Bigfoot Obstacle Course: Discovery at Home

What you need:

  • Cardboard.
  • Yarn, ribbon or rope.
  • Scissors.
  • Pencil.
  • Markers.
  • Tape.
  • Items to create an obstacle course on the floor (pillows, toys, etc.).



  1. Draw a large foot onto the cardboard. You want this to be a couple inches larger than your foot.
  2. Cut around the foot outline so that you can still see the foot after cutting it out.
  3. Step down on top of the cardboard foot and use a marker to show where you should poke holes so you can tie the cardboard to your foot.
  4. Use scissors or a pencil to poke four holes through the cardboard.
  5. Cut four pieces of yarn.
  6. Thread the yarn through each hole so that only an inch remains on the bottom.
  7. Tape down each yarn piece so it stays.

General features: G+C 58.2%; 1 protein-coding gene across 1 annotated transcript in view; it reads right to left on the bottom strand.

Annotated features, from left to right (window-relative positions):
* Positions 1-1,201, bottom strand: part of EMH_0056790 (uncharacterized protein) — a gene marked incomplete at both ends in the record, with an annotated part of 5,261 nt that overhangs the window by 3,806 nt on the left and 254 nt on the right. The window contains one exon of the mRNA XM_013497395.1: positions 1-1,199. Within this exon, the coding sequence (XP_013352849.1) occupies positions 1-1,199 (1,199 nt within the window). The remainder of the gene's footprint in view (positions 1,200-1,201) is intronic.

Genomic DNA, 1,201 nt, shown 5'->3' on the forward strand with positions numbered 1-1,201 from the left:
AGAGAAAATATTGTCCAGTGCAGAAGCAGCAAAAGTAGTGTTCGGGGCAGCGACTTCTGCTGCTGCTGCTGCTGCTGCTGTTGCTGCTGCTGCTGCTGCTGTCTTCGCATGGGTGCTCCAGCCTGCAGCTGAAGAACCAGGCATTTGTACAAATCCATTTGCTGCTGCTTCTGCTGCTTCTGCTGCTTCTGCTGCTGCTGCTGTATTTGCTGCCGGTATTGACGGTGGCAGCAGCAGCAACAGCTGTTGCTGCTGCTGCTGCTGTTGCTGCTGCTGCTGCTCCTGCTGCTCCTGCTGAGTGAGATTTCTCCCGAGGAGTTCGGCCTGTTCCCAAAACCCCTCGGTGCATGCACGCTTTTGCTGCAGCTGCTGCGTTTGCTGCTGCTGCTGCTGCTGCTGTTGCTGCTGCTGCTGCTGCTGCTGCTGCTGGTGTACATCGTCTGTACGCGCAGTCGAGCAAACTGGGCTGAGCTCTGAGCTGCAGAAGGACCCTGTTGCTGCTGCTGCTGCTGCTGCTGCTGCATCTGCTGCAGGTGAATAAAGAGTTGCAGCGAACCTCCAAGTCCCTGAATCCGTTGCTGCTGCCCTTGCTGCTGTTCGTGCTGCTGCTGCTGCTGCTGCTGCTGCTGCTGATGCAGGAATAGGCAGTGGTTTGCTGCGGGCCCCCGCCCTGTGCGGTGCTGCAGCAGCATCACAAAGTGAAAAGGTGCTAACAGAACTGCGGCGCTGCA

8. You should be able to make two ties on the foot so it stays attached to your foot. (If the yarn doesn’t work, use painter’s tape to tape it to your foot).
  9. Repeat steps 1-8 to make the second foot.
  10. Before you put the bigfoot feet on, create your obstacle course! Lay out pillows to dodge, use painter’s tape for you to follow along, etc.
  11. When the obstacle course is set, put your bigfoot feet on and head through the obstacle course!

Ways to Expand the Activity:

  • Try the course backwards. The bigfoot feet can make it tough, but is it easier to walk backwards with bigfoot feet or is it easier to walk forwards? Why?
  • Make other feet that are different sizes. Which ones make it easier to get through the obstacle course? Why?

What Kids Learn:

  • Experimentation! When kids experiment, they're learning how to learn. Failure is an important part of experimenting, so let kids try things that won’t work. It’s how they figure things out!
  • Basic engineering skills. Engineers solve problems with constraints. They learn to solve problems by using the engineering design process: asking questions, coming up with solutions, building, testing and improving.
  • Spatial or visual thinking. Being able to imagine the positions of objects and how they interact is an important skill for learning math.
  • Fine motor skills. Kids practice using the small muscles in their hands later used for writing.